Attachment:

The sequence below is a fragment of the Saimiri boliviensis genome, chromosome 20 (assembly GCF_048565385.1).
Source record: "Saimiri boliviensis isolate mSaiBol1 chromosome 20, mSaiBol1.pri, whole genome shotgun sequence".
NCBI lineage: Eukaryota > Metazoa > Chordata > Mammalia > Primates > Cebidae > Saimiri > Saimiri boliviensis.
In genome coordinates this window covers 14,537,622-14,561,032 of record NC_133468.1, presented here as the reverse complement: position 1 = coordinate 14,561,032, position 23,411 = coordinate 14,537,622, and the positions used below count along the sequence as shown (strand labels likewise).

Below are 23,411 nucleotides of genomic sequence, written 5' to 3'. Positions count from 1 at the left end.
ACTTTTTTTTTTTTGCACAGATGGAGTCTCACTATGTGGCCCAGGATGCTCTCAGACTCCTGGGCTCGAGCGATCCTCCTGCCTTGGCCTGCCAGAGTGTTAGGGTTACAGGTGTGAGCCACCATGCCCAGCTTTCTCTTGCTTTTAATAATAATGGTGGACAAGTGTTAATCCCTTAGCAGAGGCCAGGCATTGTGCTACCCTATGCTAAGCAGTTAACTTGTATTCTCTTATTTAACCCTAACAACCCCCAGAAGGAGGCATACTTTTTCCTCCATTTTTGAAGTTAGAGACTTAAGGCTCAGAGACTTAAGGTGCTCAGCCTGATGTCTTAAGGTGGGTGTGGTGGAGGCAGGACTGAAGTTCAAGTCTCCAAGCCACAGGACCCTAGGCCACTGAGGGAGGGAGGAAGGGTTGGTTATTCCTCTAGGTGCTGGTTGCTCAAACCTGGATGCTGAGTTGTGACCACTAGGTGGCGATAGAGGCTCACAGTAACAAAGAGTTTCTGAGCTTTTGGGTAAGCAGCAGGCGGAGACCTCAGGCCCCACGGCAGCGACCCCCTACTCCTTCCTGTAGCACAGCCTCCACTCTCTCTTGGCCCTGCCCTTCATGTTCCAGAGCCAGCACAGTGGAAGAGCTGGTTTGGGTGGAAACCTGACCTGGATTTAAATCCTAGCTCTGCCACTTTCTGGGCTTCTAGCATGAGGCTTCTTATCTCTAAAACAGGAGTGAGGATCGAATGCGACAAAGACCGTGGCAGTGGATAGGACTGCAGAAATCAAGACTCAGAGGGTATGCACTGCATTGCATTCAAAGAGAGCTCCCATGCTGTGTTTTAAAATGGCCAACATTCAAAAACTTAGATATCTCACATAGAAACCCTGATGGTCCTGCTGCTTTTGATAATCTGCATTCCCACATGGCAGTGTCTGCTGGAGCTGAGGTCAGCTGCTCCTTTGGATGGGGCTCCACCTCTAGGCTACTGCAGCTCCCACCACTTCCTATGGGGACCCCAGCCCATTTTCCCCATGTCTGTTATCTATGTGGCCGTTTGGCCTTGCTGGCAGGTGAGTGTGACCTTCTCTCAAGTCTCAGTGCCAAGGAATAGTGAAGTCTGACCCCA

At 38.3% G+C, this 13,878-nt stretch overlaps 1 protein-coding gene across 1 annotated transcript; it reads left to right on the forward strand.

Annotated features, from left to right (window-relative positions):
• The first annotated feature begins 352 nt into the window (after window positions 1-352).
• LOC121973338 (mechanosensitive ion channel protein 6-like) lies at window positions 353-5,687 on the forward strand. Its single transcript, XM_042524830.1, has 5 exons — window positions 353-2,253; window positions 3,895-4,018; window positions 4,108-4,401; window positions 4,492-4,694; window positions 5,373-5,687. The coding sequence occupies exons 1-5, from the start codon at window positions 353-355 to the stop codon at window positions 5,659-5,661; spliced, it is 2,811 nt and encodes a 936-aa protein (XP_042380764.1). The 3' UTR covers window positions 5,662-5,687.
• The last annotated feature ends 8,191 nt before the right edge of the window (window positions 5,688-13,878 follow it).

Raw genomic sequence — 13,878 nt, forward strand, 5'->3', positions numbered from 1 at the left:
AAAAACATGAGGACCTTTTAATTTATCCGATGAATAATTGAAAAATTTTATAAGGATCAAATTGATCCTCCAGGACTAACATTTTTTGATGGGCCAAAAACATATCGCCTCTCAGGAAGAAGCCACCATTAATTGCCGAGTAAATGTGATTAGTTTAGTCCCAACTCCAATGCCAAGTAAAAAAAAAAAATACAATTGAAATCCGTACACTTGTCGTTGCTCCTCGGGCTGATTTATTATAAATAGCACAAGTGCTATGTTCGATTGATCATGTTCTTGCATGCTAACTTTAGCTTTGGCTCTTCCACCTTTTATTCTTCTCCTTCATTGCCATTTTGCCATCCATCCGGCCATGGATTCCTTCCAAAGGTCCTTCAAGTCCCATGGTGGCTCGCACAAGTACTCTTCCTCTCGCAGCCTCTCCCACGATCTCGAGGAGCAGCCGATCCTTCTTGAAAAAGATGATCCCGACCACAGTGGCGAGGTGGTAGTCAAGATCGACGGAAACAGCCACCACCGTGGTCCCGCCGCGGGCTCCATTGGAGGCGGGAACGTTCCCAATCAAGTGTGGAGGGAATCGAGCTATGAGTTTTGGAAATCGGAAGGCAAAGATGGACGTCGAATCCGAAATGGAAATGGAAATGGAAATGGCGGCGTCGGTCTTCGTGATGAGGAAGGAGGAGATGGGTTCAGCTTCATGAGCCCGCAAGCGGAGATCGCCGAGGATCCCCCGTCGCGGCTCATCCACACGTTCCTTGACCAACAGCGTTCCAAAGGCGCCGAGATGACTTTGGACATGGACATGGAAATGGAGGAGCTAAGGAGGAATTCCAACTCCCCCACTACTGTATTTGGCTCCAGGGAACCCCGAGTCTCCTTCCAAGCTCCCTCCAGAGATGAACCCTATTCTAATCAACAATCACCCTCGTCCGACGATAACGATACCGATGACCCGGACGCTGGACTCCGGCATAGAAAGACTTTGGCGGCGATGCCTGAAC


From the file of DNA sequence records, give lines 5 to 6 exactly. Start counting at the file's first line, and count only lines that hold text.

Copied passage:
Below are 23,411 nucleotides of genomic sequence, written 5' to 3'. Positions count from 1 at the left end.
ACTTTTTTTTTTTTGCACAGATGGAGTCTCACTATGTGGCCCAGGATGCTCTCAGACTCCTGGGCTCGAGCGATCCTCCTGCCTTGGCCTGCCAGAGTGTTAGGGTTACAGGTGTGAGCCACCATGCCCAGCTTTCTCTTGCTTTTAATAATAATGGTGGACAAGTGTTAATCCCTTAGCAGAGGCCAGGCATTGTGCTACCCTATGCTAAGCAGTTAACTTGTATTCTCTTATTTAACCCTAACAACCCCCAGAAGGAGGCATACTTTTTCCTCCATTTTTGAAGTTAGAGACTTAAGGCTCAGAGACTTAAGGTGCTCAGCCTGATGTCTTAAGGTGGGTGTGGTGGAGGCAGGACTGAAGTTCAAGTCTCCAAGCCACAGGACCCTAGGCCACTGAGGGAGGGAGGAAGGGTTGGTTATTCCTCTAGGTGCTGGTTGCTCAAACCTGGATGCTGAGTTGTGACCACTAGGTGGCGATAGAGGCTCACAGTAACAAAGAGTTTCTGAGCTTTTGGGTAAGCAGCAGGCGGAGACCTCAGGCCCCACGGCAGCGACCCCCTACTCCTTCCTGTAGCACAGCCTCCACTCTCTCTTGGCCCTGCCCTTCATGTTCCAGAGCCAGCACAGTGGAAGAGCTGGTTTGGGTGGAAACCTGACCTGGATTTAAATCCTAGCTCTGCCACTTTCTGGGCTTCTAGCATGAGGCTTCTTATCTCTAAAACAGGAGTGAGGATCGAATGCGACAAAGACCGTGGCAGTGGATAGGACTGCAGAAATCAAGACTCAGAGGGTATGCACTGCATTGCATTCAAAGAGAGCTCCCATGCTGTGTTTTAAAATGGCCAACATTCAAAAACTTAGATATCTCACATAGAAACCCTGATGGTCCTGCTGCTTTTGATAATCTGCATTCCCACATGGCAGTGTCTGCTGGAGCTGAGGTCAGCTGCTCCTTTGGATGGGGCTCCACCTCTAGGCTACTGCAGCTCCCACCACTTCCTATGGGGACCCCAGCCCATTTTCCCCATGTCTGTTATCTATGTGGCCGTTTGGCCTTGCTGGCAGGTGAGTGTGACCTTCTCTCAAGTCTCAGTGCCAAGGAATAGTGAAGTCTGACCCCA